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Ask the Master of Wine:
"Have you ever tasted the perfect wine?"
 (January 27, 2003)

"Have you ever tasted the perfect wine?" —Kevin Shaffer, Hamilton, NJ

 
  Roger Bohmrich, MW, is Senior Vice President of New York-based importer Frederick Wildman & Sons and President of The Institute of Masters of Wine (North America)

Roger Bohmrich, MW, replies:

The intriguing question of what constitutes a perfect wine can be answered on several levels and goes to the heart of the appreciation of wine.

Taking the matter at face value, I would argue that perfection would imply certain obligatory, if highly intangible, attributes. A perfect wine would be endowed with a presence or authority which would be dramatic: a power to stop conversation or cause words to flow poetically. It would be multidimensional with a myriad of nuances. A perfect wine would possess an ideal equilibrium of all its constituent parts, and would be seamless and composed, a unified, harmonious whole. A perfect wine would not simply be a great wine; it would be a paradigm with an otherworldly quality.

I have tasted wines which met these theoretical ideals, albeit only rarely, for how could one encounter perfection routinely? Perfect wines for me have been a 1947 Cheval Blanc drunk in its prime, glorious, polished and complete; a 1961 Hermitage La Chapelle, a giant, powerful, aristocratic wine; and a 1945 Baumard Clos de Sainte Catherine, a regal Côteaux du Layon tasted when it was 50 years old, dark yellow in color yet astoundingly fresh, rich and beautiful.

Considered from another perspective, is not the very concept of perfection an abstraction, an exercise in subjectivity carried to an extreme? As a Master of Wine, I can describe and apply standards to assess quality; indeed, that is the role played by MWs around the world in their capacities as makers, buyers, sellers and critics of wine. To attempt to define perfection, however, and to insist that specific wines must be judged perfect by all palates is to go beyond educated appraisal. As Horace so wisely observed, "There are as many preferences as there are men."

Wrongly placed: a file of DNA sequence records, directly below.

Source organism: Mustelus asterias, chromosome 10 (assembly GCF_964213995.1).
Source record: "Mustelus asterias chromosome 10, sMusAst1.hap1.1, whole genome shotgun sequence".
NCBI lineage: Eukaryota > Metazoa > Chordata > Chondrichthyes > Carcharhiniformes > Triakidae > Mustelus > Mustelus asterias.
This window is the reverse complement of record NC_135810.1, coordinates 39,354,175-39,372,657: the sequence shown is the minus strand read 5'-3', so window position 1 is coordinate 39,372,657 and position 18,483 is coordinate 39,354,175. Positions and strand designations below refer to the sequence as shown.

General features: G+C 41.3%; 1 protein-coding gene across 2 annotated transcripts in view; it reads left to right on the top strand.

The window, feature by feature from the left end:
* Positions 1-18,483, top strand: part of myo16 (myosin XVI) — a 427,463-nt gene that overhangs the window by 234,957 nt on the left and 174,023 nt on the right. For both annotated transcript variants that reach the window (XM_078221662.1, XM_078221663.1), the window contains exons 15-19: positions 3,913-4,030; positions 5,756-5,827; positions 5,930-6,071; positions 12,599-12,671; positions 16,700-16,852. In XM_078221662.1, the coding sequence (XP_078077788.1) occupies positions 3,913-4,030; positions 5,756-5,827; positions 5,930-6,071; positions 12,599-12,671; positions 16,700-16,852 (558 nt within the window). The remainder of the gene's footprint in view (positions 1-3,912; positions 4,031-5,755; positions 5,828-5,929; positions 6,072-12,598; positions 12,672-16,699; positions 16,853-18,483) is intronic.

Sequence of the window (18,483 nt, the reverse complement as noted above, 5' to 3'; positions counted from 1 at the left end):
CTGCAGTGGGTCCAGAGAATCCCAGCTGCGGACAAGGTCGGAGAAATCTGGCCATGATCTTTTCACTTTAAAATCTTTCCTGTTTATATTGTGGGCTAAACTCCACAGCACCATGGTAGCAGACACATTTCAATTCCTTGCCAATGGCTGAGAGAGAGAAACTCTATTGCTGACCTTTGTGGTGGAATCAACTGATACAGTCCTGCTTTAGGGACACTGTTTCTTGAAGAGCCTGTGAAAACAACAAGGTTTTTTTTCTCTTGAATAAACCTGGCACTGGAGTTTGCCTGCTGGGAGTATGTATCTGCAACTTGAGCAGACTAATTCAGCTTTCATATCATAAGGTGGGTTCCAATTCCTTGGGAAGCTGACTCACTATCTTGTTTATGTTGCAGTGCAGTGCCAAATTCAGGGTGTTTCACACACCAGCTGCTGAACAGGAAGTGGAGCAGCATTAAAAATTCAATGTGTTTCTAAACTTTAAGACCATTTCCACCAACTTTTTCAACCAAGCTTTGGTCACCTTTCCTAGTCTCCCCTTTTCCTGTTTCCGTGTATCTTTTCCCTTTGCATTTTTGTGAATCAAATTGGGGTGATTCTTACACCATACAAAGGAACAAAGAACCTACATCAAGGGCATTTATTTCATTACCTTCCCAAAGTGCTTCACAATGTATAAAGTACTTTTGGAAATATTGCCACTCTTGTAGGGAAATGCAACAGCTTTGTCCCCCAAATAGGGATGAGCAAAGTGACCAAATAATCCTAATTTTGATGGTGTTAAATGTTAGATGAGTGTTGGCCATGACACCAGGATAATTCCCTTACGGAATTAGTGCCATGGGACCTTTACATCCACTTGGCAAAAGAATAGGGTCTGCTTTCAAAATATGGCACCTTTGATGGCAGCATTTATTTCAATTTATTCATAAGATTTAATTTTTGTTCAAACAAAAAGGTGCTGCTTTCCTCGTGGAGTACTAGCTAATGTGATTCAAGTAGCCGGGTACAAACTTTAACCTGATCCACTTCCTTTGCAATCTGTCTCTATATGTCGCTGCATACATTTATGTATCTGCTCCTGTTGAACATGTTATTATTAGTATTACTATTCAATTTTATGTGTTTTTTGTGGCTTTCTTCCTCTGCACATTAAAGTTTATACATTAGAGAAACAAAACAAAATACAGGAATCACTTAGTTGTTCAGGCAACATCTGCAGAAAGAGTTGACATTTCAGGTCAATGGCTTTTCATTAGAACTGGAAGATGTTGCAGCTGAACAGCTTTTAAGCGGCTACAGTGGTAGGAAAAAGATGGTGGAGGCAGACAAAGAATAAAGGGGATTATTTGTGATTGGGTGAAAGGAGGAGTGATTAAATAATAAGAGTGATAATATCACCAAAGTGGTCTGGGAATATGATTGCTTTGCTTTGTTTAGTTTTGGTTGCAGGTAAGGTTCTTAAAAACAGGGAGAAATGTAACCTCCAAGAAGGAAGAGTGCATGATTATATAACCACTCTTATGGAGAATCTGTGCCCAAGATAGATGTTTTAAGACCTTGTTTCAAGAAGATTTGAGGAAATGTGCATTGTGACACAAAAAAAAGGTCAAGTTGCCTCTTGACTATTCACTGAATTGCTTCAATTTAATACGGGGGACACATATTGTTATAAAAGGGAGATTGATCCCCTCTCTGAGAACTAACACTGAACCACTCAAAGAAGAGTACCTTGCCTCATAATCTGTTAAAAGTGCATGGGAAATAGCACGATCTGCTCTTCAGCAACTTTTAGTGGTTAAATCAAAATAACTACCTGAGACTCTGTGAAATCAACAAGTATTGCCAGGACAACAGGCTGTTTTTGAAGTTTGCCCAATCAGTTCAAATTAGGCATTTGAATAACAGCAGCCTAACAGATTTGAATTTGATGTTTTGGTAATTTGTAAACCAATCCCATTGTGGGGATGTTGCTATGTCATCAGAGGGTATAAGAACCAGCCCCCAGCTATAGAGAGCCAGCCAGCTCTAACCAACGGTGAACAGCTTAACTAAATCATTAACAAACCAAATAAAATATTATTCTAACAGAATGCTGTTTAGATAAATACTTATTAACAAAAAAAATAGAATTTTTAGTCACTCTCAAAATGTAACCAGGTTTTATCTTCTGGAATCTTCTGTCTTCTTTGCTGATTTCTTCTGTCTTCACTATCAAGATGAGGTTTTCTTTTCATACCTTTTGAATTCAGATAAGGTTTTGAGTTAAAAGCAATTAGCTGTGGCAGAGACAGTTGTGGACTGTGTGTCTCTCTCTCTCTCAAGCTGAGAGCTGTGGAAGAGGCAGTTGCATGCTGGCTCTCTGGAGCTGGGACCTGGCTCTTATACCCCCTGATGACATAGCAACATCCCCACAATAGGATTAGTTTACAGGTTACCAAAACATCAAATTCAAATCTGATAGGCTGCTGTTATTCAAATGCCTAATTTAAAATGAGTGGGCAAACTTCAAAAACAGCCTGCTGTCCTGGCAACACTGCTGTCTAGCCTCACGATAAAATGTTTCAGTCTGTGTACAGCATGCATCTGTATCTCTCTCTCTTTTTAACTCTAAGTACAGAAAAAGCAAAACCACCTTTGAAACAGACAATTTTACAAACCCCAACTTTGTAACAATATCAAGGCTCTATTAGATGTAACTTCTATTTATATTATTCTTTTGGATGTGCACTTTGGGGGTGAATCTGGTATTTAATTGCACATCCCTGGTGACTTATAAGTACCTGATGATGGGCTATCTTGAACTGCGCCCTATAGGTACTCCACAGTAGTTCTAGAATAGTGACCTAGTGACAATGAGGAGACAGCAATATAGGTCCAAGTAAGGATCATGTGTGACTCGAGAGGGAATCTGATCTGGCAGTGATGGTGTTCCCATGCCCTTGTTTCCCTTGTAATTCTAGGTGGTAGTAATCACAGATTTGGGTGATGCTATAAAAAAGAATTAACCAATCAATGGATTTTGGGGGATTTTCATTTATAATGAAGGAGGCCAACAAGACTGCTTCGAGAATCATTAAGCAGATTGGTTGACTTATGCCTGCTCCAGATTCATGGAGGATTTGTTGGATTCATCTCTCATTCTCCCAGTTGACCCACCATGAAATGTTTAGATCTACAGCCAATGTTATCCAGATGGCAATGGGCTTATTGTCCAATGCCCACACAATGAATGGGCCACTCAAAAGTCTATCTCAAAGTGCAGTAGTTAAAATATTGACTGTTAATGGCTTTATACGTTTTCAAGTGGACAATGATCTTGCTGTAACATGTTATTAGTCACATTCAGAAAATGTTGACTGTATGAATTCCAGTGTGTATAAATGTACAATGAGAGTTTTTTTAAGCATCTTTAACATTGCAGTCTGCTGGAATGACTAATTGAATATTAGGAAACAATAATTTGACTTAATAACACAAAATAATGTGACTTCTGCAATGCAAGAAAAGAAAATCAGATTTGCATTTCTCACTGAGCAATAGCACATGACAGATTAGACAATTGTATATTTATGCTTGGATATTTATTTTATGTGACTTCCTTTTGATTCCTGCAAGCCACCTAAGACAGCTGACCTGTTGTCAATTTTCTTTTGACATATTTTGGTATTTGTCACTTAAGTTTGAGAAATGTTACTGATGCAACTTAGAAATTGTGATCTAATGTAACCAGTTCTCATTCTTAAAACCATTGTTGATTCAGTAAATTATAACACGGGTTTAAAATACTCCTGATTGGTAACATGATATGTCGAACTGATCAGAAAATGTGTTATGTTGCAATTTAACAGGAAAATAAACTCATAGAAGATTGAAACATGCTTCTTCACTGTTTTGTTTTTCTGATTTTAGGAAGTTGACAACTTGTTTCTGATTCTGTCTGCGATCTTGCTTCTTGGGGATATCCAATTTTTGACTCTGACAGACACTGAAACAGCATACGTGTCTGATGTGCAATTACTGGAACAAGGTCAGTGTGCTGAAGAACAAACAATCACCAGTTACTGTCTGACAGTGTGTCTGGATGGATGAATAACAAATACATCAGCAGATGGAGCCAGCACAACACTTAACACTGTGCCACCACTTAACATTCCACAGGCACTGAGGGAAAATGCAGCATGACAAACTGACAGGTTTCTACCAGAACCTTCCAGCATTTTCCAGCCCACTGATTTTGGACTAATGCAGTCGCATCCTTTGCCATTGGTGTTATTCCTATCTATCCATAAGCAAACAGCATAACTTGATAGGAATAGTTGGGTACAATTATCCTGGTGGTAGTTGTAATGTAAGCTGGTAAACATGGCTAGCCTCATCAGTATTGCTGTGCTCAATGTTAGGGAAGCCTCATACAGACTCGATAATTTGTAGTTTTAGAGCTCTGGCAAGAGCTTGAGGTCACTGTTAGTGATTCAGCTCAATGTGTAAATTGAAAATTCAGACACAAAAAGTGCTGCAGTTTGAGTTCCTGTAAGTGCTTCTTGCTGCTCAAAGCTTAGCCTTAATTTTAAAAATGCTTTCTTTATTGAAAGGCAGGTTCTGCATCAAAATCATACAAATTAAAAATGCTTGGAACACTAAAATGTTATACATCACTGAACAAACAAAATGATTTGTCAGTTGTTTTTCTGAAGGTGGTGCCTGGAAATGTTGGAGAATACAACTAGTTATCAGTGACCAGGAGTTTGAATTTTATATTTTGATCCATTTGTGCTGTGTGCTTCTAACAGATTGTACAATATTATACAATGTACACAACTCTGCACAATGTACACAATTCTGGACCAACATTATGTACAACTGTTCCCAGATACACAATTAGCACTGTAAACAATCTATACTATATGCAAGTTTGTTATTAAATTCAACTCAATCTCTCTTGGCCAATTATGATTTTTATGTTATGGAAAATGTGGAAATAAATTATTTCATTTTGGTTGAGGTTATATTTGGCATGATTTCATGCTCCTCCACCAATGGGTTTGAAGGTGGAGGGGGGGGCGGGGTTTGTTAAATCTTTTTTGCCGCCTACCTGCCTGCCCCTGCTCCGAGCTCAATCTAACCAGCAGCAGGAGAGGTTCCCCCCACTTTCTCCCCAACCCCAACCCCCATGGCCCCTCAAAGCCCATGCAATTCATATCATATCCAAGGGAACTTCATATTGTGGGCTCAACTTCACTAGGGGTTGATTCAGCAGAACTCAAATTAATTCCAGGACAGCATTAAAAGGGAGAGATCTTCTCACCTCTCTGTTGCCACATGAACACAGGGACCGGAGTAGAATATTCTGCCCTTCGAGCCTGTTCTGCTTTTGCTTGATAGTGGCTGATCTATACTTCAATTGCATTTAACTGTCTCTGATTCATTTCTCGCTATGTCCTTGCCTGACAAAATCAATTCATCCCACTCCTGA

Should we surrender our individual preferences for a supposedly objective definition of beauty? Is your idea of a perfect work of art Botticelli's "Birth of Venus" or Picasso's "Guernica"? There is no right or wrong answer, even if authorities can substantiate why both works should be considered masterpieces. In wine as in art, the appreciation of perfection lies within each of us.

For me, perfection is to be found not in a set of intellectual criteria but in a particular experience when wine becomes an integral part of a translucent moment. Surely one of the most perfect wines I ever drank was a 1966 Ducru Beaucaillou, the first "serious" wine I encountered. Nothing short of an epiphany, this experience led directly to a lifelong career in wine.

Wine does not have to be grand to be part of a perfect moment. The Lugana I recently consumed jet-lagged on arrival in Italy was ever so satisfying and refreshing, and no other wine could have been any better suited to the mood and moment. We can debate what constitutes a perfect wine, but we should never lose touch with the joy of merely good wine, for it can please, reward and make every day that much more perfect.

 

 

 

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